The U.S. Federal Reserve is planning to increase interest rates at their upcoming meeting on May 2-3. However, they are closely monitoring key data, such as a survey of bank lending officers, to assess the risks facing the U.S. economy. This data may shape their decision on whether to pause further increases.
The collapse of Silicon Valley Bank on March 10th raised concerns about the willingness of financial firms to provide credit to businesses and households. As a result, Fed officials increased their monitoring of liquidity, and they have been checking daily to ensure all banks have the necessary paperwork to borrow quickly from different Fed facilities should it be necessary.
In the three weeks following the SVB collapse, overall bank credit fell about 1.5%, and there were initial outflows of deposits from smaller banks to larger ones. However, these flows quickly stabilized.
Although there was some initial turbulence, bank credit fell only slightly, and the lending impact seemed to be regionalized rather than a nationwide credit crash.
The Fed officials are optimistic that the worst problems have been avoided, and investors are expecting the Fed to follow through with its tenth consecutive rate hike, which would raise the benchmark interest rate to between 5% and 5.25%.
Investors are predicting that the next rate hike by the Fed will be the last one, even though some important data won’t be available until after the meeting.
Since the last meeting, the economy has shown signs of weakening, and inflation appears to be slowing down. However, the job market remains robust, and wages are increasing faster than expected. Inflation remains persistent in key areas of the service industry, which is concerning to Fed officials.
The Fed will receive updated information on the Personal Consumption Expenditures price index, which is used to set the 2% inflation target, and the Employment Cost Index, which provides insight into employment-related cost trends. The Senior Loan Officer Opinion Survey will also be released, which is seen as a leading indicator of lending trends.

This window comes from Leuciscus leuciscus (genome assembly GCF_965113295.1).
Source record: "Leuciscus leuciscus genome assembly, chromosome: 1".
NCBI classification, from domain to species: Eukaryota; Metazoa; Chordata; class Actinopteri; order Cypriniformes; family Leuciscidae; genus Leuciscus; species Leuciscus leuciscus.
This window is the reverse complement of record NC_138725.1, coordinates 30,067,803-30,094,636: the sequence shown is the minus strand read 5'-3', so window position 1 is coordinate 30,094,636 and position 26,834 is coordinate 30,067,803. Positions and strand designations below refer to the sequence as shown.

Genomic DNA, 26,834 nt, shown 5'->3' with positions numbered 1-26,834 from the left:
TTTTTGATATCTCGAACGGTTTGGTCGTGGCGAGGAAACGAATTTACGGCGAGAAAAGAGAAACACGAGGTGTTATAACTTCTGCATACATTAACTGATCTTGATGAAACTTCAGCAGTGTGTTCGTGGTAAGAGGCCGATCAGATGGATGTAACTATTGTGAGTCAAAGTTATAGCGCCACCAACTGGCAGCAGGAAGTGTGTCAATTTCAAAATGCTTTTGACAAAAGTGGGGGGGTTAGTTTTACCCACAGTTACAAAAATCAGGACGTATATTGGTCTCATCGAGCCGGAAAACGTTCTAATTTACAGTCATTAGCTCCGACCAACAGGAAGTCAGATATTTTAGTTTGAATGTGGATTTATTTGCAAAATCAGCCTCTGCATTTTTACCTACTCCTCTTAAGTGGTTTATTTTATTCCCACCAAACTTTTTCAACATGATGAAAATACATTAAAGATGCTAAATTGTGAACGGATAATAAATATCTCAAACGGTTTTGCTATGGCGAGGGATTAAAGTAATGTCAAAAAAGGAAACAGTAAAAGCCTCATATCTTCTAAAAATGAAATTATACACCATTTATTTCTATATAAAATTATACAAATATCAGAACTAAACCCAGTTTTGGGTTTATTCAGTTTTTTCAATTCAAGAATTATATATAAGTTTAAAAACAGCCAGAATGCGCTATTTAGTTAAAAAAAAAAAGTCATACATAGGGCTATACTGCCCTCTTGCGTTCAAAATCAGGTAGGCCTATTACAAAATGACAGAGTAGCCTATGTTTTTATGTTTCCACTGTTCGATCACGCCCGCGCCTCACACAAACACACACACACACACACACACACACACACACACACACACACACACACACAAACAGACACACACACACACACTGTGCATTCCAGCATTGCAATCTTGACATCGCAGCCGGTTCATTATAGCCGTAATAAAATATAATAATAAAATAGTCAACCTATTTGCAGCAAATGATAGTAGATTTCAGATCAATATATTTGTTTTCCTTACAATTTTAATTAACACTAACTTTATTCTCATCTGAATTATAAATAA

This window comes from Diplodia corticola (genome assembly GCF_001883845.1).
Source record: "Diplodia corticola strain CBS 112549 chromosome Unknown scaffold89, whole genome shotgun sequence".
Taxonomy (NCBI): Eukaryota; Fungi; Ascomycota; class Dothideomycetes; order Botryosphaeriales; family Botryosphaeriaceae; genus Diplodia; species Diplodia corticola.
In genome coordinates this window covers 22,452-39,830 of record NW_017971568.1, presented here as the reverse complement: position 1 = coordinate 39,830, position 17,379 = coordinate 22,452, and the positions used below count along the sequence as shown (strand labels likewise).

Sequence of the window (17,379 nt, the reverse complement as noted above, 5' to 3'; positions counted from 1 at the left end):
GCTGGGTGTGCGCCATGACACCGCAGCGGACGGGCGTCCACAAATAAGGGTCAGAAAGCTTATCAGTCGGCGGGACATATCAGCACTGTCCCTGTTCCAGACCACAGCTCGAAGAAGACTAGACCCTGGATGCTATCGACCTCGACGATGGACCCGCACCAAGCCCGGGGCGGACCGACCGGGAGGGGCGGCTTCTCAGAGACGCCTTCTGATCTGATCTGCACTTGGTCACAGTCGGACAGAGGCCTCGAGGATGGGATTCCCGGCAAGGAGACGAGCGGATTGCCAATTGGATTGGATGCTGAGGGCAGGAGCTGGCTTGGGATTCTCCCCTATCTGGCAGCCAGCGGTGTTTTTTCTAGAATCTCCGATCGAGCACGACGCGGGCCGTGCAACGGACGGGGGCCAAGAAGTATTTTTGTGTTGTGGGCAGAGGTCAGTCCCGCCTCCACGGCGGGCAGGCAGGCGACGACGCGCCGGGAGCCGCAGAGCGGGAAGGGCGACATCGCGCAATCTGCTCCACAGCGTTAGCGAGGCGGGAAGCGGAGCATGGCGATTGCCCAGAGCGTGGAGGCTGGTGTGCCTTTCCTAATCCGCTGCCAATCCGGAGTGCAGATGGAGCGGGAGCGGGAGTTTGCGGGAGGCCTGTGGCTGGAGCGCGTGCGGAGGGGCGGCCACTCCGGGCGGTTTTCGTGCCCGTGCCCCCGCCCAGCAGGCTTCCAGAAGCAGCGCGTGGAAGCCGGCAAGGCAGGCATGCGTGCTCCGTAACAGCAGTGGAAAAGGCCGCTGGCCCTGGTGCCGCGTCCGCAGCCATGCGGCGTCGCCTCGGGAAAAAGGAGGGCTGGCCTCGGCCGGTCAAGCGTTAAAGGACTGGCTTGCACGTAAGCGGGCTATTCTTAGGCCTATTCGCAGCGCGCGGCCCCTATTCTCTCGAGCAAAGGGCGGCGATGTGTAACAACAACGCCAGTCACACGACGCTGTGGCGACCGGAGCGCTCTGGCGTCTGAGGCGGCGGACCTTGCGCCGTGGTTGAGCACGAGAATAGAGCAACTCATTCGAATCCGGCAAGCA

This survey could influence the Fed’s view on whether the economy and inflation are likely to slow down more quickly than expected, and whether interest rates need to be increased further. The last SLOOS survey indicated that loan conditions were tightening, although some types of credit to businesses and households continued to grow.
US Federal Reserve to hike interest rates
According to economists, the upcoming survey is expected to show that lending conditions are getting tighter, and bank credit is declining.
For the Fed, the challenge is to determine whether this is just the expected impact of a year of record-setting rate hikes finally being felt in the economy or something more concerning that goes beyond what’s necessary to control inflation.
Ryan Sweet, the Chief U.S. Economist at Oxford Economics, recently wrote that the last survey indicates a decrease in business investment later this year, and the risks continue to be tilted toward a larger hit to GDP.
Banks may continue to tighten lending standards, which would limit credit access, hurt business investment, reduce business formation, and weigh on job growth and consumer spending.
The impact of the US Fed’s decisions is uncertain and may vary depending on the specific policies implemented.
The Fed is currently facing a complex economic situation with conflicting data on inflation, employment, and economic growth. Some economists predict that the Fed may raise interest rates to combat inflation, while others believe that raising rates too quickly could harm the economy.
The Fed’s rate decisions not only impact the U.S. economy, but also have global implications.
The U.S. dollar is a dominant currency in global trade and finance, and changes in U.S. interest rates can affect the value of the dollar relative to other currencies, as well as capital flows to and from other countries. This can have both positive and negative effects on global economic growth and financial stability.